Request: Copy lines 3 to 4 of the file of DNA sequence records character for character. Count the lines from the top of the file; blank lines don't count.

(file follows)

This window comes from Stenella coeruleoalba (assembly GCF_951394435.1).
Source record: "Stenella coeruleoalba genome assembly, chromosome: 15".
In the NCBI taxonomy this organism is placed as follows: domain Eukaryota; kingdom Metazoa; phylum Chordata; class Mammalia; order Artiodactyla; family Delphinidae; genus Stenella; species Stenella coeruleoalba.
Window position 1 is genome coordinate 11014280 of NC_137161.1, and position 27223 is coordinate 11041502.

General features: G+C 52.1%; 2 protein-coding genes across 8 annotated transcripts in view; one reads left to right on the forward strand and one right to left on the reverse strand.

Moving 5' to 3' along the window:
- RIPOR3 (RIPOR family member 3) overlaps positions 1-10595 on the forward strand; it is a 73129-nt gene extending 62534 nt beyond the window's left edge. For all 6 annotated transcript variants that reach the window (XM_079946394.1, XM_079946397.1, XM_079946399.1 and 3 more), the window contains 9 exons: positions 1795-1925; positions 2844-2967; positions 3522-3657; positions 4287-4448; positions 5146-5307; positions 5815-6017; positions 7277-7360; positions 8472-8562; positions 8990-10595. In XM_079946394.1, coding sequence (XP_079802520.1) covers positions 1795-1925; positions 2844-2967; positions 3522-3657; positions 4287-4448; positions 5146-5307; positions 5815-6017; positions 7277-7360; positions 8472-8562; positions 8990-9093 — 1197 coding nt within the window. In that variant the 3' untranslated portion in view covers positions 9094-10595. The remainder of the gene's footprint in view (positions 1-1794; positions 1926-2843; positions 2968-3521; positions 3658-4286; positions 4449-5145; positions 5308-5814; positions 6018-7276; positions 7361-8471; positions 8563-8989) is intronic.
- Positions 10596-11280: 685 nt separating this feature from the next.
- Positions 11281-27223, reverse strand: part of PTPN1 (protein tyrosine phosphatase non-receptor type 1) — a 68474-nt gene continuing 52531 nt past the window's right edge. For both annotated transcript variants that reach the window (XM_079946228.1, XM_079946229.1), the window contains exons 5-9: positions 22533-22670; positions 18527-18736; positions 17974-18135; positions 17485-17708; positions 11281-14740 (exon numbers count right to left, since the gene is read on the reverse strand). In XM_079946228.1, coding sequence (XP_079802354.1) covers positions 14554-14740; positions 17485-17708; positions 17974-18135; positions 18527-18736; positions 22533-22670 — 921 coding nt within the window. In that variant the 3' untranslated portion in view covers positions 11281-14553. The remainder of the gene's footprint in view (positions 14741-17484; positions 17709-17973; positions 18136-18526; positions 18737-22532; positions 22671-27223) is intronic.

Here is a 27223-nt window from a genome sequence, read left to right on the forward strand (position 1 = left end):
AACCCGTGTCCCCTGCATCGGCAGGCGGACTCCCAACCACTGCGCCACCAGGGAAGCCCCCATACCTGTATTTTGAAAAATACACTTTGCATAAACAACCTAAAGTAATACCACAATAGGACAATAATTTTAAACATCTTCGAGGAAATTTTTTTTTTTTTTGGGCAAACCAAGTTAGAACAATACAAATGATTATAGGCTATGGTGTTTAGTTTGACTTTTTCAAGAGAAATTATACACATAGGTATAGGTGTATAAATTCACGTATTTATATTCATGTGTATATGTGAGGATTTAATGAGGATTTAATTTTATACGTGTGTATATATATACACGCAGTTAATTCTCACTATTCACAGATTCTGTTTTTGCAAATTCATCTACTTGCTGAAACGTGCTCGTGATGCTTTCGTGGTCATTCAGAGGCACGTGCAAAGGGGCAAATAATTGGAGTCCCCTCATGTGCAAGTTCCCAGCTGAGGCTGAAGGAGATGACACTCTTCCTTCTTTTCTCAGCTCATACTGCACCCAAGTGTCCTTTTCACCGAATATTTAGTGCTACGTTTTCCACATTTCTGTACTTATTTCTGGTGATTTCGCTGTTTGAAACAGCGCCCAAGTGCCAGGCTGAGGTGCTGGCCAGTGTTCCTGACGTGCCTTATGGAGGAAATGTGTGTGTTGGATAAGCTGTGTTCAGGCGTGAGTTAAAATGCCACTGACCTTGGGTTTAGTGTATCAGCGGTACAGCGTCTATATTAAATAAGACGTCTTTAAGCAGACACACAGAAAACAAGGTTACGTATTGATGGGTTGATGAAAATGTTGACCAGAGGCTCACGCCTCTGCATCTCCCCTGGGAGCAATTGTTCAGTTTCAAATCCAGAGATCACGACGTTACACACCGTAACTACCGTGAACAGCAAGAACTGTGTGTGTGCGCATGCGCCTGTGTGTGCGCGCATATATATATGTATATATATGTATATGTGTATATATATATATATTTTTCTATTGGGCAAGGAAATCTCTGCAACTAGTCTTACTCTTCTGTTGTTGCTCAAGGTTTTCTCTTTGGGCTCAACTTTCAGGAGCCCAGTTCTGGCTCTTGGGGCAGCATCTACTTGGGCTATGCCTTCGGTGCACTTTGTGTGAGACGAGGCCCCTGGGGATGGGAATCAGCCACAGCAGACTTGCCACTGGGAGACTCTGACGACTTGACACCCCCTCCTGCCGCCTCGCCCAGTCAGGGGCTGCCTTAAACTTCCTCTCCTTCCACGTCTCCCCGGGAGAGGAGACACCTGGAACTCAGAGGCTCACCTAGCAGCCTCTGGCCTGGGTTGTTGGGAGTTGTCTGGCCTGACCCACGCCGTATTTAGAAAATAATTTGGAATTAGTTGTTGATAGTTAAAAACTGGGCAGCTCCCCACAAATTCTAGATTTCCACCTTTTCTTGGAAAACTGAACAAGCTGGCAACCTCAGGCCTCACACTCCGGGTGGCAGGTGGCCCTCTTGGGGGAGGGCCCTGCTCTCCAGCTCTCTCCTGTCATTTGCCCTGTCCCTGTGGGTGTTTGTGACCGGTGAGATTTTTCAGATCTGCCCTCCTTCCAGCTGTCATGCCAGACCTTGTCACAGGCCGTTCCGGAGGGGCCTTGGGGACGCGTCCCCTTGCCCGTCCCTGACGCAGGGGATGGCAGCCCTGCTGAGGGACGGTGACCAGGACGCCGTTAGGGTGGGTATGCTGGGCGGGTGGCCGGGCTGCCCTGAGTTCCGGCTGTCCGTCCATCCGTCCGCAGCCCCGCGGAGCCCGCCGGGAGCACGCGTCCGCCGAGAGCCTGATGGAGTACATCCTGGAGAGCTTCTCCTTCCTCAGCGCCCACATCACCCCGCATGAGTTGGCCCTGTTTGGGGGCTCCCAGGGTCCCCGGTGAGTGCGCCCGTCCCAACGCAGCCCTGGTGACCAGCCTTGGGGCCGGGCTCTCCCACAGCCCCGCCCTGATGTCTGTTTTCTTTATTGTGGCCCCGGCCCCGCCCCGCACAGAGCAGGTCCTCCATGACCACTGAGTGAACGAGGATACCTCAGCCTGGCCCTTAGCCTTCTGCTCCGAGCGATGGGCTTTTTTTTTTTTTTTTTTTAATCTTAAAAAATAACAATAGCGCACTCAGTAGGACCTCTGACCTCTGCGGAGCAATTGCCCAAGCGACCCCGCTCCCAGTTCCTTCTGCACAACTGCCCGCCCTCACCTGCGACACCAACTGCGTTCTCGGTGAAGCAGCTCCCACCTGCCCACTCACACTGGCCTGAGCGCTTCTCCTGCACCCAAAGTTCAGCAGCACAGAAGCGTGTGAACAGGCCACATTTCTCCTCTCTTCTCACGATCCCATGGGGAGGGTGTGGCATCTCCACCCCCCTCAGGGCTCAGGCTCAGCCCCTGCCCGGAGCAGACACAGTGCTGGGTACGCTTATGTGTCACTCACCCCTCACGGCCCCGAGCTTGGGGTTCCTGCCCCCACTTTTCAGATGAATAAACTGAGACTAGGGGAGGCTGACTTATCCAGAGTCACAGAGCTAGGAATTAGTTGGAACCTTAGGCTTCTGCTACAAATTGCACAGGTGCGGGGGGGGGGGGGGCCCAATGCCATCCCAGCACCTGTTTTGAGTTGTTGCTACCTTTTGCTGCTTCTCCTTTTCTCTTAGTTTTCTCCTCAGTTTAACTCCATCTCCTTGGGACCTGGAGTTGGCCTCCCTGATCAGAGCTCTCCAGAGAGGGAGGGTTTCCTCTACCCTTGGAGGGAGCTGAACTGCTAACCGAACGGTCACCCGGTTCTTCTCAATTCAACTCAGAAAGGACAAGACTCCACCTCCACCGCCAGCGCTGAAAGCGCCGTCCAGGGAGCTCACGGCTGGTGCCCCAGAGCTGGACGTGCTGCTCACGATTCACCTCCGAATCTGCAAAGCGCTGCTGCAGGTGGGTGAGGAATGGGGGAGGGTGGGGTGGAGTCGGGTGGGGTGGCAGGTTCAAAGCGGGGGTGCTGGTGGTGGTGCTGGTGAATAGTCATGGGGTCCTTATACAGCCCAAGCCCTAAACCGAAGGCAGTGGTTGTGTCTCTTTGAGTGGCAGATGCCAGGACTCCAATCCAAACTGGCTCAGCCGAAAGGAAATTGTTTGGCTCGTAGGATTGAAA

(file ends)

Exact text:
In the NCBI taxonomy this organism is placed as follows: domain Eukaryota; kingdom Metazoa; phylum Chordata; class Mammalia; order Artiodactyla; family Delphinidae; genus Stenella; species Stenella coeruleoalba.
Window position 1 is genome coordinate 11014280 of NC_137161.1, and position 27223 is coordinate 11041502.